In his confined isolation, Jägerstätter’s only source of comfort is his own absolute belief in the essential rectitude of his actions. To eschew all material comforts in the name of remaining true to basic notions of right and wrong is a heroic act, and Malick’s filmmaking rightfully mythologizes Jägerstätter into a modern-day saint, imbuing his story with the grandeur of a parable. That A Hidden Life is an explicitly religious movie has made it the target of a lot of puerile ridicule, but there is nothing simplistic about Malick’s treatment of the Catholic faith; it neither affirms nor denies the existence of God, and it doesn’t shy away from critiquing the systemic problems of the church as an institution. The awe expressed by Malick lies in the saintly capacity of a deontological moral agent in a community that has turned to immorality. That Jägerstätter remains committed to his principles while knowing that he will not gain any external recognition for his actions is crucial to the film’s conception of him as a heroic figure, and this fact is reflected in the George Eliot passage from which Malick’s film draws its title, which is worth quoting in full:
“For the growing good of the world is partly dependent on unhistoric acts; and that things are not so ill with you and me as they might have been is half owing to the number who lived faithfully a hidden life, and rest in unvisited tombs.”
Malick raised eyebrows when he announced a few years ago that A Hidden Life would mark his return to a more classical form of storytelling following the extreme experimentation of To The Wonder, Knight of Cups, and Song to Song. A Hidden Life certainly marks a turning point in Malick’s filmography, though to say it is any way more conventional would be hugely misleading. There is a newfound focus on the physicality of corporeal experience that has been pointedly absent from his recent work, in which ethereal, immaterial images float in and out of the ether. But Malick remains a montage artist, a filmmaker who communicates ideas and sensations primarily through the associative linking of shots.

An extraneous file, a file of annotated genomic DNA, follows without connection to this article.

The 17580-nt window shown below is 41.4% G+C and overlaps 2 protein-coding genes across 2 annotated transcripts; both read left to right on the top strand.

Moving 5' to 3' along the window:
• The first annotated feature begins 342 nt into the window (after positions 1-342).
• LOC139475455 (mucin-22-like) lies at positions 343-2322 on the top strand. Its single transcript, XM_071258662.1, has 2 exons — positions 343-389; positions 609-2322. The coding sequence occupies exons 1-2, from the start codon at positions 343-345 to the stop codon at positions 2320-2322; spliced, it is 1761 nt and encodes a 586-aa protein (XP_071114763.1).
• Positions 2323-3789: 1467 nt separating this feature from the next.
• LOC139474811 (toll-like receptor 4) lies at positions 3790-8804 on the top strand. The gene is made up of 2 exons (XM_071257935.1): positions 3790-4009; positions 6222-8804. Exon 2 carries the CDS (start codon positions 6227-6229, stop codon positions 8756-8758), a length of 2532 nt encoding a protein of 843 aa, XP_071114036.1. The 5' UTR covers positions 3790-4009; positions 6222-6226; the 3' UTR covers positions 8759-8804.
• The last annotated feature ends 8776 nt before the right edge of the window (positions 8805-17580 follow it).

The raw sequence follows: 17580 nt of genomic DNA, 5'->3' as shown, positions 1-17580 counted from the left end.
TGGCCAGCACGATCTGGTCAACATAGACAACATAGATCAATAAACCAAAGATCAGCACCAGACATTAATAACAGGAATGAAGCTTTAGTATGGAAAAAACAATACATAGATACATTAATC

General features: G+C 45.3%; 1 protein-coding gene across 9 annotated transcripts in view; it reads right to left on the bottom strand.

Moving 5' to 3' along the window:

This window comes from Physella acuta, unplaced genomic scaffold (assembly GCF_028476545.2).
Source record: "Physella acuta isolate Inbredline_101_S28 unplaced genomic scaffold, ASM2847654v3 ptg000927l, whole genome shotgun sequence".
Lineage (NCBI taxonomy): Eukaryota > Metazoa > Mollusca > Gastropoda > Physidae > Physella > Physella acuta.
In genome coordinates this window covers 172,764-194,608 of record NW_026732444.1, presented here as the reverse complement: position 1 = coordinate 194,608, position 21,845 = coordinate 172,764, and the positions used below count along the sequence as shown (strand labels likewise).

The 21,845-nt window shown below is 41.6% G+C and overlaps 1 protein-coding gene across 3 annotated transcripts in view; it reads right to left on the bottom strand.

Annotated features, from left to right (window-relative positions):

There is nothing resembling a traditional ‘scene’ in A Hidden Life, which radically fragments concrete incidents into vibrant, evocative slices of time, then organize these pieces into an impressionistic, non-linear stream of imagery. Sometimes an entire month will be condensed into a few seconds of screen time, and at other points a seemingly minor moment will be stretched out for what seems like eternity. The perpetually roving camera is unmoored from any sense of traditional perspective, constantly wandering, searching for ways of shooting environments and situations so that they feel radically, ecstatically new. Human interactions are established through a series of gestures loaded with symbolic and emotional weight, expressing emotion through their thoughts via carefully choreographed, dance-like movements rather than classical dramaturgy. When Jägerstätter briefly returns from his training camp to reunite with Frani, Malick knows that the feeling of elation is too grand to be consumed in the standard grammar of continuity style; instead, he cuts to a rapid series of shots of the pair playfully touching, tumbling, and running in the grass.